My Immigrant Parents Taught Me To Stay Silent, But I Want My Kids To Be Vocal

Apr 21, 2021

It’s a cold and wet day in the early 2000s.

I wake up to get ready for school. Math is my first block and I promised a friend I’d help her with homework before class. I trudge out of the house and start walking when I notice our fence has been damaged. I walk around to look at it from the outside and realize there are 5 black letters spray-painted on each picket. I’m shocked but I hurry along. I need to meet my friend.

When I come home that afternoon, I see my dad getting a bucket, a brush and some paint thinner. I watch him walk outside and start cleaning the fence. As my dad removes each letter, from the C to the K, I could feel my blood boil, anger and confusion rolling into frustrating thoughts.

How could this happen? Who would do such a thing? We live in a safe neighbourhood. Canada is known to be this accepting, multicultural nation that preaches inclusion and diversity. Canadians are known to apologize more than offend.

Charline Grant's family has had a hard time in the Ontario education system, one that she recounts is plagued by systemic racism. Read that here.

My parents don’t say anything. No discussion. No explanation. No validation of our emotions. They acted like it never happened, suggesting that it’s safer to not make a fuss or cause more trouble. Just stay silent. Don’t tell anyone. Be grateful no one got hurt.

This memory fades as quickly as the fence was fixed. Other important high school drama takes precedence in my mind.

Many years later, I became a mom and memories like these begin to unravel. My husband and I are both Chinese Canadians and much has changed since we were in high school.

My parents did the best they could in raising me and my sisters. I love them dearly and I’m grateful they provided me opportunities they didn’t have by immigrating to Canada. Now that I’m in their position, I want to teach my kids everything I wasn’t taught as a child, better equipped to deal with adversity, empowering them to have a voice in an effort to change the social landscape.

Here’s how I’m doing this:

We talk about the difficult things

Whether it’s about the COVID-19 pandemic, the current acts of racism against Asians, the protests in Hong Kong, our neighbour’s death, this fence story or why I bleed once a month, I strive to have open and honest conversations with my kids.

My kids are under five, but it doesn’t mean I need to pretend the world is made of rainbows and cotton candy. It’s a fine balance to share the realities I have faced and am facing as an Asian Canadian without becoming a fear-mongering, paranoid parent.

I use simple language and words to explain the issue but I let my kids decide how they feel about it. I focus on asking questions, listening and observing whenever I bring up a difficult topic. Then depending on how they react and respond, I’ll decide what to say and do next; sometimes, it means dropping the conversation until a better time comes up.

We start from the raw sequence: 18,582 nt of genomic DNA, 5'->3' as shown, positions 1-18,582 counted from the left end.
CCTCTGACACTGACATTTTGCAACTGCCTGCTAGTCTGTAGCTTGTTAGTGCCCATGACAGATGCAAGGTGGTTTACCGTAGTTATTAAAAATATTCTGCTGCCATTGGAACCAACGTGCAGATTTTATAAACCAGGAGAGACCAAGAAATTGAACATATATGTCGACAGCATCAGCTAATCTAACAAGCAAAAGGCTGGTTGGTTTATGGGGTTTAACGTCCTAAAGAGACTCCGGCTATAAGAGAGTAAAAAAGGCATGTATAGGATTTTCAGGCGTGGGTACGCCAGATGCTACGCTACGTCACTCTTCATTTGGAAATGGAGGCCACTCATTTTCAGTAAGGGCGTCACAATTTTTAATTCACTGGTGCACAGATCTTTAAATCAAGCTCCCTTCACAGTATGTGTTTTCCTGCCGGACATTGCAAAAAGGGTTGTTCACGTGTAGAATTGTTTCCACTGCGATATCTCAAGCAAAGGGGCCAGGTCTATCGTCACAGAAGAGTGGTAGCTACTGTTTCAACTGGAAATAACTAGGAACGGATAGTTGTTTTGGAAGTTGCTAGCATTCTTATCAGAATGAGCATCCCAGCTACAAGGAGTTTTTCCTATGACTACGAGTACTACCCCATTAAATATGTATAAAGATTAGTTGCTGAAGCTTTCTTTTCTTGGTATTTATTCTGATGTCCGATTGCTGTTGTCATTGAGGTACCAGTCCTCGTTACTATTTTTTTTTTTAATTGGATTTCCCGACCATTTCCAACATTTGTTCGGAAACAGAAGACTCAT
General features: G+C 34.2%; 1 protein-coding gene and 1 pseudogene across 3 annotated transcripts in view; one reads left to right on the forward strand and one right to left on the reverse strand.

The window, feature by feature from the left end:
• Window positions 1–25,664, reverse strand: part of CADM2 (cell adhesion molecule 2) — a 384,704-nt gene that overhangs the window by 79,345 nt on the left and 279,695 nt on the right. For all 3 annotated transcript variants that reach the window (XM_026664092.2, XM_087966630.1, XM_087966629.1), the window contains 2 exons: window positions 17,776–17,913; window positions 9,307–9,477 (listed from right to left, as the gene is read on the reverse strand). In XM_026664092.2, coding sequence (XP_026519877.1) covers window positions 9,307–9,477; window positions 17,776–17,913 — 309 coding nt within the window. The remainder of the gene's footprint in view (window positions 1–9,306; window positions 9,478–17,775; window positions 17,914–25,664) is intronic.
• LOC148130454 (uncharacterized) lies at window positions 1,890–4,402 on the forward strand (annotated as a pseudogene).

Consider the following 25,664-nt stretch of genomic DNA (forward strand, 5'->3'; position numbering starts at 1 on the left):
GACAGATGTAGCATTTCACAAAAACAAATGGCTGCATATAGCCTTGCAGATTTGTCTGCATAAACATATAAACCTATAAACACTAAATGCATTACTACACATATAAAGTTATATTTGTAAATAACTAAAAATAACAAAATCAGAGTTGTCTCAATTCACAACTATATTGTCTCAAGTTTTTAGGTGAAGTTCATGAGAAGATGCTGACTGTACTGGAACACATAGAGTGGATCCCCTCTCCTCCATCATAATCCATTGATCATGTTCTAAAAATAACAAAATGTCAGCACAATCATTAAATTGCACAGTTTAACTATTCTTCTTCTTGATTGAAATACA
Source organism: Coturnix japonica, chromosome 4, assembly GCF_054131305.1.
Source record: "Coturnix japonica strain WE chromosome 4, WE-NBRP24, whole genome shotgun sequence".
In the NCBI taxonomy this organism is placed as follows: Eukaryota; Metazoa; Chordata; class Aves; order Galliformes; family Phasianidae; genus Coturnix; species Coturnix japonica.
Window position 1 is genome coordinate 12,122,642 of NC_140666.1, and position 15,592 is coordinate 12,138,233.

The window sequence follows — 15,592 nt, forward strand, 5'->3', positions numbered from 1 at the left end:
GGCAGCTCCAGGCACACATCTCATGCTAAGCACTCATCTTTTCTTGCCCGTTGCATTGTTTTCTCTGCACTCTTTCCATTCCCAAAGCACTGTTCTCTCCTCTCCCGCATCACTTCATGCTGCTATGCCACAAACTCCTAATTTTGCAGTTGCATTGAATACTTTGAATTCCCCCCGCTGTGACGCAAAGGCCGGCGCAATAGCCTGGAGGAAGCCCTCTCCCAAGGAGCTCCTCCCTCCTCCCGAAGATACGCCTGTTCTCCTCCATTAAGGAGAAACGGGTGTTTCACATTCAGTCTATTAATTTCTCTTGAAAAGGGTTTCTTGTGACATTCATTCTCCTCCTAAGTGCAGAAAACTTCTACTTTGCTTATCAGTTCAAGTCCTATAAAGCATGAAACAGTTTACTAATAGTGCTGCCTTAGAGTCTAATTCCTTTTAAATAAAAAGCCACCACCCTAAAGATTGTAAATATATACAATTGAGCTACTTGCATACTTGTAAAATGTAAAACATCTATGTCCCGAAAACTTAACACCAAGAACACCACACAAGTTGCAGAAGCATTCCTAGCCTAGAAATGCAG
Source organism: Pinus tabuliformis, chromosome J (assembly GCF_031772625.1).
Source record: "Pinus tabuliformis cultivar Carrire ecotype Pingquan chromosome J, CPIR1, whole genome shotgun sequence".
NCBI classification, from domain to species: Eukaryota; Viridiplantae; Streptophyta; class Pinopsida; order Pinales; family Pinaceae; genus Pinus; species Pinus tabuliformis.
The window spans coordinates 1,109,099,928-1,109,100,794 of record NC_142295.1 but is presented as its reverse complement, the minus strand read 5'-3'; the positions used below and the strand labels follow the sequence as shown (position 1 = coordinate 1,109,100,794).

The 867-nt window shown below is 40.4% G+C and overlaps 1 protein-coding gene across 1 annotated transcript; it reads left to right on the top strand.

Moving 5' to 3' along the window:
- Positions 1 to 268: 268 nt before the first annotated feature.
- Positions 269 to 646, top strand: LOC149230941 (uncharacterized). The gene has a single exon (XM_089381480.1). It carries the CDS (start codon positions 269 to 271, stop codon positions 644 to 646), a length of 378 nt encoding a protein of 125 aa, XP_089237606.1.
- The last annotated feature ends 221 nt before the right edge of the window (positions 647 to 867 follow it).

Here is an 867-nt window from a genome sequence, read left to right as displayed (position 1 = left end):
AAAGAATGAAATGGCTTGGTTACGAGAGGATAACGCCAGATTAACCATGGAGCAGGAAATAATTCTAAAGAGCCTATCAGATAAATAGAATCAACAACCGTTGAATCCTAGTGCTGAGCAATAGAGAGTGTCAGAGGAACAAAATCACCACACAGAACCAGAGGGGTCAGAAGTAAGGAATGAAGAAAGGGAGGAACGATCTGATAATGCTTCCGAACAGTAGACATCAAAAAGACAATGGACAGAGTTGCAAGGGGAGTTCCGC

The bottom line is that if I build trust with my kids, then if/when they are to experience something that makes them feel unsafe, they will feel safe talking to me about it.

We learn together

With over a decade of working in healthcare, I’d like to consider myself relatively educated about social issues; however, it wasn’t until recently that I learned the difference between stereotypes, colour-blindness, racial biases, microaggression and marginalization.

Understanding these differences made me aware of my own experiences — in addition, it made me recognize the language I use to talk about different cultures.

I realized I have my own biases and prejudice about certain ethnicities. I’ve learned and am still learning to be more culturally sensitive. I know my kids watch how I behave, what I say and don’t say, what I do and don’t do — therefore, I hope that sharing what I’ve learned with them will help them celebrate diversity, be more inclusive and better prepared for situations where they feel unsafe, targeted or discriminated against due to their ethnicity.

Want to know how to raise anti-racist kids? This mother believes that it's important to look at yourself in the mirror first. Read about that here.

I lead by example

When I experienced racism, I didn’t just feel anger and frustration.

I felt like I was to blame and it made me hate the colour of my skin.

However, over the years, I’ve learned to love who I am, and this has allowed me to embrace my culture and appreciate my roots so that I can stand proud as a Chinese Canadian.

As a writer and content creator, I use my skills and talent to talk about the things that never got talked about when I was a kid. It’s my way of reflecting on the past, documenting the present and visualizing the future. When my kids get a bit older and start navigating the Internet, I will share with them what I’ve written.

I hope to lead by example for my kids, instilling a sense of confidence and self-assurance so that they feel empowered to speak up, stand up and be vocal instead of staying quiet behind the fence.

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